• The ROI for a particular channel is higher than others. This could stem from a wide difference in audience behavior across devices like using desktop for research while using mobile to search for offline stores.
  • Fine tuning and micro-optimizing each campaign is important. Having a device-specific strategy allows for better budget management and more opportunities to increase conversions.

Ultimately, it boils down to you or your clients' goals and user behavior. So, set up a comprehensive campaign first and then use the analytics data to integrate a cross-channel strategy for your campaigns.

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Q5. When, if ever, should an advertiser opt-out of targeting a specific device?

Here are some scenarios our chat participants mentioned to let you know it is time to opt-out of device-specific targeting:

Limited Budgets

Device specific targeting can be incredibly draining on your PPC campaign budget. So, if you are faced with a budget constraint, it is better to switch to an all device mode and use bid adjustments.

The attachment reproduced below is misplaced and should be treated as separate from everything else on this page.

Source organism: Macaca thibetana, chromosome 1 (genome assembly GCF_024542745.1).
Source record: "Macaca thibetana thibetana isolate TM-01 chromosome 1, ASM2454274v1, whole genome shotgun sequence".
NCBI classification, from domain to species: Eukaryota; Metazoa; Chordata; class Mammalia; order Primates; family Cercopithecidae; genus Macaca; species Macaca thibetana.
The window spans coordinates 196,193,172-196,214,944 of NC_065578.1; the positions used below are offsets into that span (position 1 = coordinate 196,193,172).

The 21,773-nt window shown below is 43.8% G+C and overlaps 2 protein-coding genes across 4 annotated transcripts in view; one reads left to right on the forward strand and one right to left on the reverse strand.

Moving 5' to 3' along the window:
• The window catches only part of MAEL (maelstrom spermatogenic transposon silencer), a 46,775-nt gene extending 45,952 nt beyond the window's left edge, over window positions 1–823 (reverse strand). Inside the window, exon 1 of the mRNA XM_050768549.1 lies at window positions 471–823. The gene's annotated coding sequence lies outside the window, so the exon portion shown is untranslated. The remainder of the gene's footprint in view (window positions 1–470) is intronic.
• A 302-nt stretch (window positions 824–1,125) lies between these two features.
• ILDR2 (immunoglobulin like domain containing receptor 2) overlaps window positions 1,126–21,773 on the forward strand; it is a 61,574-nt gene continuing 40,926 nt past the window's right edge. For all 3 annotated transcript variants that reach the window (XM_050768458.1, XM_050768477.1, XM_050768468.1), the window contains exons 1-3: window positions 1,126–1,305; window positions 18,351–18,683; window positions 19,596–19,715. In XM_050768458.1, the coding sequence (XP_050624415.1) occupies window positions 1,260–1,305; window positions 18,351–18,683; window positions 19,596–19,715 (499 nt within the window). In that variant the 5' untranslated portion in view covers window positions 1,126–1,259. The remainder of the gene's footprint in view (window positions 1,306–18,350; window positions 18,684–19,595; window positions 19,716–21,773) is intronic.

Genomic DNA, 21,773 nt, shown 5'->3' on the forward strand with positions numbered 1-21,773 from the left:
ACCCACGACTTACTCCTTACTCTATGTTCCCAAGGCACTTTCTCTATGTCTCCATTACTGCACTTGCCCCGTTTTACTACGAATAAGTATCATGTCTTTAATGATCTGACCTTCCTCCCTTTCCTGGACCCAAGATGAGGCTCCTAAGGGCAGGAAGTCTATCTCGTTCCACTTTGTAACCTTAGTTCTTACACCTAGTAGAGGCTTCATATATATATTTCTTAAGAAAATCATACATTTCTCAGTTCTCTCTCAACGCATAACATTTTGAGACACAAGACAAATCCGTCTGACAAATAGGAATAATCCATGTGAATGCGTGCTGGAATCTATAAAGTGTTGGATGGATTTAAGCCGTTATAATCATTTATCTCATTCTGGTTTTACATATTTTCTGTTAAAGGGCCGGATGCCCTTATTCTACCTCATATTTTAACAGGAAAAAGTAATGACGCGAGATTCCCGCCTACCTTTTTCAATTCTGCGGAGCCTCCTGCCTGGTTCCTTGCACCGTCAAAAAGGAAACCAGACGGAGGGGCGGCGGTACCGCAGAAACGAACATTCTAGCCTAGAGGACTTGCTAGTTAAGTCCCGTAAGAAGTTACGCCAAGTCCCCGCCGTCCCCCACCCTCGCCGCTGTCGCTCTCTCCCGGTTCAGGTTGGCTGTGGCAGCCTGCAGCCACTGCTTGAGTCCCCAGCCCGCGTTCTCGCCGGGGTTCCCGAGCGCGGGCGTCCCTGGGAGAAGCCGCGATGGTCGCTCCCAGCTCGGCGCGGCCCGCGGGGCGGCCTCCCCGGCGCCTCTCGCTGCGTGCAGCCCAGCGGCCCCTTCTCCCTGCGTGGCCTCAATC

When the ROI is Less

If the device-specific campaign is not performing, thus resulting in lesser conversions, then it may not make much sense to continue with it.

When the Device is No Longer Supported

It is not logical to have a mobile-specific campaign for a website that is not mobile friendly. While you will win conversions with this, it will drain out your resources. Even worse, it will just end up being a bad user experience and frustrate your site users instead of helping them.

When There is a Better Way to Segment the Audience

Unless the market for your product is highly device specific, (like a mobile app for Android), the audience can be segmented and targeted using other criteria. If this segmentation results in much more engagement and conversions, then it negates the need for a device-specific strategy.